Ukraine War Day #174: When Will Mariupol Return To Normal?

Dear Readers:

Today I have this piece by reporter Dmitry Zubarev. It’s fairly short, so here is a full translation:

The Mayor of Mariupol, Konstantin Ivashchenko, has promised that by the end of September 80% of the residential houses in the city will be re-supplied with water and electricity. Currently just over 20% of the houses have electricity.

Mayor Konstantin Ivashchenko

Ivashchenko: I recently spoke with the residents of the Primorye region. Currently we have over 500 energy specialists from the Russian Federation, working on the restoration of the electrical grids and networks. We also have around 100 specialists from Mariupol-Light, and also representantives from the Republican (e.g., Donetsk Peoples Republic) Energy Company.

According to Ivashchenko, over 20% of the residential houses currently have electricity. “As for water, it is being supplied in all of the regions [of the city] but not necessarily up to all the storeys of every building. This situation will improve after we have been able to hook up the pumping stations to the electrical grid.”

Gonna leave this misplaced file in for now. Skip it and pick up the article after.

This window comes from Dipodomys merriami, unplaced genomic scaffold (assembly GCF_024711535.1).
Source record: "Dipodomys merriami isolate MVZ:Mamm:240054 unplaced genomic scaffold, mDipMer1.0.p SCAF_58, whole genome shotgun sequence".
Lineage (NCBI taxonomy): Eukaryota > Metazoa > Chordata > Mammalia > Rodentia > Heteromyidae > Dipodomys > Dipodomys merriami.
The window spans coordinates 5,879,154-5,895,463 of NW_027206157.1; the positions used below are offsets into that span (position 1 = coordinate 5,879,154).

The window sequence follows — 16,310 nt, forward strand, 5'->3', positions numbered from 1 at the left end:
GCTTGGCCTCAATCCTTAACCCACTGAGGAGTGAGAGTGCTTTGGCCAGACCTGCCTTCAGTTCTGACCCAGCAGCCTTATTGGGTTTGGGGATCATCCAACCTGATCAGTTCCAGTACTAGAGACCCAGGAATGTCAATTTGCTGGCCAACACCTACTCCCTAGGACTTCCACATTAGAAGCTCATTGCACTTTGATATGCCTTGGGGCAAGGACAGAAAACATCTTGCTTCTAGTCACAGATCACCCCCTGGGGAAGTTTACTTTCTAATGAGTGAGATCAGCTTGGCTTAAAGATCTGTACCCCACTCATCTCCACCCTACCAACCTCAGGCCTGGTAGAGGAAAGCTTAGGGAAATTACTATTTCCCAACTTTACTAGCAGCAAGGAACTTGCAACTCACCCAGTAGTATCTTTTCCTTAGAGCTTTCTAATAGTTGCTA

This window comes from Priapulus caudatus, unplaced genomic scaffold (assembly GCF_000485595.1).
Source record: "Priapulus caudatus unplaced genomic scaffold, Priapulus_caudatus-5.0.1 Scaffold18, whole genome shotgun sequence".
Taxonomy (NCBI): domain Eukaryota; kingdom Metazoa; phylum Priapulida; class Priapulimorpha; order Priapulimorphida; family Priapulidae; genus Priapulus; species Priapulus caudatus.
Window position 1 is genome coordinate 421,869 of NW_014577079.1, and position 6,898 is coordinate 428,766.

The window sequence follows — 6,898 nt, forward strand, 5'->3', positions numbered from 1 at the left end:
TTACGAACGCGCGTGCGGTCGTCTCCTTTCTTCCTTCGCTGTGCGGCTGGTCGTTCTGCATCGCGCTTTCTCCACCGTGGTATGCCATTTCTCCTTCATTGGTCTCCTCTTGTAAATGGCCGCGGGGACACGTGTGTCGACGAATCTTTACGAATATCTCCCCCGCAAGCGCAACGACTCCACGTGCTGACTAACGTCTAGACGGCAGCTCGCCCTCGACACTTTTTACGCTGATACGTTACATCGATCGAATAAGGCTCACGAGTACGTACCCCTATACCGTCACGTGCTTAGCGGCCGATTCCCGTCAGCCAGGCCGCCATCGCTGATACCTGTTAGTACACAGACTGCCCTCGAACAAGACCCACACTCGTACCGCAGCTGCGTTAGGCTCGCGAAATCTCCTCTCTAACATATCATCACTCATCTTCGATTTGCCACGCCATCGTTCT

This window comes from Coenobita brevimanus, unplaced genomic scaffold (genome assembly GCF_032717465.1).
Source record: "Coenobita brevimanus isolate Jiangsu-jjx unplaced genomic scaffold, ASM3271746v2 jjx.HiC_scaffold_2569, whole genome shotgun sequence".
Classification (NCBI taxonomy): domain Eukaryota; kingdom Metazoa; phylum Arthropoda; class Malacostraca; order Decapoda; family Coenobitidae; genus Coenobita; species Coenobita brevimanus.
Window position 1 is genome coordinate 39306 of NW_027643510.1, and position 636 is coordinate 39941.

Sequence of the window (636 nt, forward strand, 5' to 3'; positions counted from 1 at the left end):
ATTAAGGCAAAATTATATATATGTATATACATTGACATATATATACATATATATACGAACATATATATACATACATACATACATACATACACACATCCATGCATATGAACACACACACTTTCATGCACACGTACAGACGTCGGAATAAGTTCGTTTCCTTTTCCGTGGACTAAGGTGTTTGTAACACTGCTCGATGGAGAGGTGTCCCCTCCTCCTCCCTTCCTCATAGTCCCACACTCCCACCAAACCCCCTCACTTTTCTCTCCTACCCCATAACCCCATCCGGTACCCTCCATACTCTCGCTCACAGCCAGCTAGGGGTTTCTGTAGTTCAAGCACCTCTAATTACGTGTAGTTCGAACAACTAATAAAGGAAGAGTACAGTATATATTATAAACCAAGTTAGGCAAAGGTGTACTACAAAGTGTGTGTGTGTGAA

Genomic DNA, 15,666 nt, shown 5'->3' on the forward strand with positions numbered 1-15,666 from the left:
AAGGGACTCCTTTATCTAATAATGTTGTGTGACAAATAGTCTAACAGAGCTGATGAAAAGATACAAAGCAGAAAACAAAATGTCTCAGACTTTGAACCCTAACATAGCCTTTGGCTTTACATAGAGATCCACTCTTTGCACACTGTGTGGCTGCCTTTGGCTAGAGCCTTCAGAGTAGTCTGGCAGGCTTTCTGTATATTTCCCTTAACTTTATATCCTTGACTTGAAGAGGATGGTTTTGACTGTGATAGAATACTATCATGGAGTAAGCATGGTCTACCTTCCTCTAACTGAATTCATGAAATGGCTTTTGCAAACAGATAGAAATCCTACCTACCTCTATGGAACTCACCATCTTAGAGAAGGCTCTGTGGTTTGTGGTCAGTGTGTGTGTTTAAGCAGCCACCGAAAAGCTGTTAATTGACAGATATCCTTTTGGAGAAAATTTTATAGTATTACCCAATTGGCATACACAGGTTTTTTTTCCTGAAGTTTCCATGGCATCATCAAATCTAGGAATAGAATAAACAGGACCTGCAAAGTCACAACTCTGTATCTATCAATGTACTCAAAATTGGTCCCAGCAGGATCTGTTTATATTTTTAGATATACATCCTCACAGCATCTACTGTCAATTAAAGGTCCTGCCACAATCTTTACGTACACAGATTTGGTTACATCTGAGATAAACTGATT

As for the gas supply: Russian Federation and DPR contractors are working to restore the gas-transport network for the city. “Gas will first appear in the homes of individual private home owners. Then we expect that gas will be supplied to all the houses [and flats] of all city residents by the beginning of October.”

Thirst As A War Crime

That’s the end of that piece. But speaking of water… As if their lives are not horrible enough, with the daily artillery shellings, the residents of the city of Donetsk have an even bigger problem: They have no running water. I have this piece by reporter Yury Vasiliev. This situation has been going on for several months now, ever since the Ukrainians cut the water off to Donetsk and surrounding towns. See, the Ukrainian authorities control the pumping stations that feed water from the Northern Seversk-Donbass canal. Before then, these people used to have a municipal water system with drinkable water coming right out of their taps, like normal civilized people.